If it’s November in the Sunshine State, it must be time for a recount … or two.
The two top races in the state, for governor and senator, seem likely to go to recounts, with less than .5 percent separating the Republican and Democratic candidates, which automatically triggers a new machine count under Florida law. A lead of less than 0.25 percent triggers a hand recount of actual ballots.
As of Thursday afternoon, in the race for governor, former Republican Rep. Ron DeSantis leads Tallahassee mayor Andrew Gillum by .47 percent. In the Senate race, Gov. Rick Scott, a Republican, is ahead of incumbent Sen. Bill Nelson by .22 percent.
Thousands of ballots remain uncounted, according to the Miami Herald, including in the Democratic stronghold of Broward County, where officials have yet to disclose early voting and absentee totals.
Gillum conceded Tuesday night but his campaign released a statement Thursday morning walking it back.
“On Tuesday night, the Gillum for Governor campaign operated with the best information available about the number of outstanding ballots left to count,” Gillum’s communications director Johanna Cervone said in a statement. “Since that time, it has become clear there are many more uncounted ballots than was originally reported. Our campaign, along with our attorney Barry Richard, is monitoring the situation closely and is ready for any outcome, including a state-mandated recount. Mayor Gillum started his campaign for the people, and we are committed to ensuring every single vote in Florida is counted.”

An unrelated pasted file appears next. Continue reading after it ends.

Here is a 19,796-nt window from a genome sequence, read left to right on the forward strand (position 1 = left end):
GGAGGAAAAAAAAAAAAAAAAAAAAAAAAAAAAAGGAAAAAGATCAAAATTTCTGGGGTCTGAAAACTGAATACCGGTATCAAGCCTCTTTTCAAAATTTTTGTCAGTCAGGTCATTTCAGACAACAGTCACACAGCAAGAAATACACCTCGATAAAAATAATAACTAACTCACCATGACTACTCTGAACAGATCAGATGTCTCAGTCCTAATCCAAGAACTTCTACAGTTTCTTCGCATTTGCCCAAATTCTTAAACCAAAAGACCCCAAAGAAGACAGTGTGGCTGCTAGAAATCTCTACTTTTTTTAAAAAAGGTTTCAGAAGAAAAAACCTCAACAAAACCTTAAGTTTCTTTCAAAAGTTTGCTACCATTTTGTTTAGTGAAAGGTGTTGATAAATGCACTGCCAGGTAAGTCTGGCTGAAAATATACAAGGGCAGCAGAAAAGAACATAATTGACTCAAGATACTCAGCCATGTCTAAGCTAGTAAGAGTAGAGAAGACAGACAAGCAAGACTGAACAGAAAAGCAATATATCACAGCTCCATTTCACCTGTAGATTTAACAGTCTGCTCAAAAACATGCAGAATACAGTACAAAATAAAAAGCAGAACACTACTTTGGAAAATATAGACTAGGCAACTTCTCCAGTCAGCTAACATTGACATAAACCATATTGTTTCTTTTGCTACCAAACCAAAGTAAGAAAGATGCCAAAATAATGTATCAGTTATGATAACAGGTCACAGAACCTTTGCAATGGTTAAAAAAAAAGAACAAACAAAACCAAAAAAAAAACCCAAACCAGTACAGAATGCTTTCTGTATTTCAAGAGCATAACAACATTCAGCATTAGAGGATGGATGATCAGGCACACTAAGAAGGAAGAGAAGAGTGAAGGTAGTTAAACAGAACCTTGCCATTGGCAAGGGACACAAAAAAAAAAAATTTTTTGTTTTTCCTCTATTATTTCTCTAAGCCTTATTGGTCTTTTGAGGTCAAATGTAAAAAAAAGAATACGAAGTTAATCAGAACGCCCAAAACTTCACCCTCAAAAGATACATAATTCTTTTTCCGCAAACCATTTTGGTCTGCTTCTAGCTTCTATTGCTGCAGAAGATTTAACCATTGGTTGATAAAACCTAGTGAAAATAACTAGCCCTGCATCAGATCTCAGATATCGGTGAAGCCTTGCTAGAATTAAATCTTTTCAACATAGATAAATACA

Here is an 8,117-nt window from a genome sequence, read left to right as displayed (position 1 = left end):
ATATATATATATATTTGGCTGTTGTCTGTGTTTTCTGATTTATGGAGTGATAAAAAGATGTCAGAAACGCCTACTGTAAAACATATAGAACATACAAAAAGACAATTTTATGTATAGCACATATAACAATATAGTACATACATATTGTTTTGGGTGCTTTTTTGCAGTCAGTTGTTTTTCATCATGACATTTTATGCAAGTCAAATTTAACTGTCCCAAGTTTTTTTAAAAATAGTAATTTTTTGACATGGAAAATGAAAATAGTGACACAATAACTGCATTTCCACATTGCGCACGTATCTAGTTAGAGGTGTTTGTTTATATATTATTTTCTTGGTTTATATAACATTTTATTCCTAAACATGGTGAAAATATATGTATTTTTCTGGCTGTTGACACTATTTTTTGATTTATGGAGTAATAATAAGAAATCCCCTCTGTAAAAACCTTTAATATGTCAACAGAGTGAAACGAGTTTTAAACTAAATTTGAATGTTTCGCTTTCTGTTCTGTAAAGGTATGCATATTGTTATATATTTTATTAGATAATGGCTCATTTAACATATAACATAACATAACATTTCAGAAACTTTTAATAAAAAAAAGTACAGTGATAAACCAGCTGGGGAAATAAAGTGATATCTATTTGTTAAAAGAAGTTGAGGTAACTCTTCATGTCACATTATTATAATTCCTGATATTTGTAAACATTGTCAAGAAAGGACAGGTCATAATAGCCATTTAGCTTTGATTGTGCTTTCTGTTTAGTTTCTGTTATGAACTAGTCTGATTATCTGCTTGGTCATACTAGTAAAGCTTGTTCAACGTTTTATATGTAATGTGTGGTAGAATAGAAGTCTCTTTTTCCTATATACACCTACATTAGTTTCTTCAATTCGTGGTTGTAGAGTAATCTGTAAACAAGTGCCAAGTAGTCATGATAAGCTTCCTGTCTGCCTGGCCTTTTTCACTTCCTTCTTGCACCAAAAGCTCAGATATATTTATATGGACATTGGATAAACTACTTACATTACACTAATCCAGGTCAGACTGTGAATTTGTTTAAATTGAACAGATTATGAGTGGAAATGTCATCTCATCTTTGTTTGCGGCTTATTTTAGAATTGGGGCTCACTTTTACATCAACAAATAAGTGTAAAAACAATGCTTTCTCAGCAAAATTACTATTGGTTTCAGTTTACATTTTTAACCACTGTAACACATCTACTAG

Having already declared victory, Scott’s campaign has attempted to portray the results as settled.
“This morning, Bill Nelson is introducing the people of Florida to Marc Elias, a hired gun from Washington, D.C., who will try to win an election for Nelson that Nelson has already lost,” Scott’s campaign said in an email Thursday.
Nelson hired veteran election-law attorney Marc Elias to navigate what is sure to prove a highly contentious process, reminiscent of the battle that decided the 2000 presidential election between George W. Bush and Al Gore. In that race, Florida, which held the balance of power in the Electoral College, was decided in favor of Bush by .01%, or fewer than 1,000 votes, after the Supreme Court halted an ongoing recount.
Florida has since abandoned the punch-ballot voting technology, which required election officials to examine “hanging chads” in an attempt to discern the intent of voters.
“A significant number of ballots have not yet been counted and, because of the size of Florida, we believe the results of the election are unknown and require a recount,” Elias said in a statement Wednesday.
Election supervisors in Florida’s 67 counties have until 1 p.m. Saturday to send their unofficial results to the secretary of state. If recounts do go forward, the state will find itself under national scrutiny, just as it was in 2000.
“The recounts will be nationally watched,” Florida Secretary of State Ken Detzner told county elections supervisors Thursday, according to the Tampa Bay Times. “[We’re] under a microscope.”
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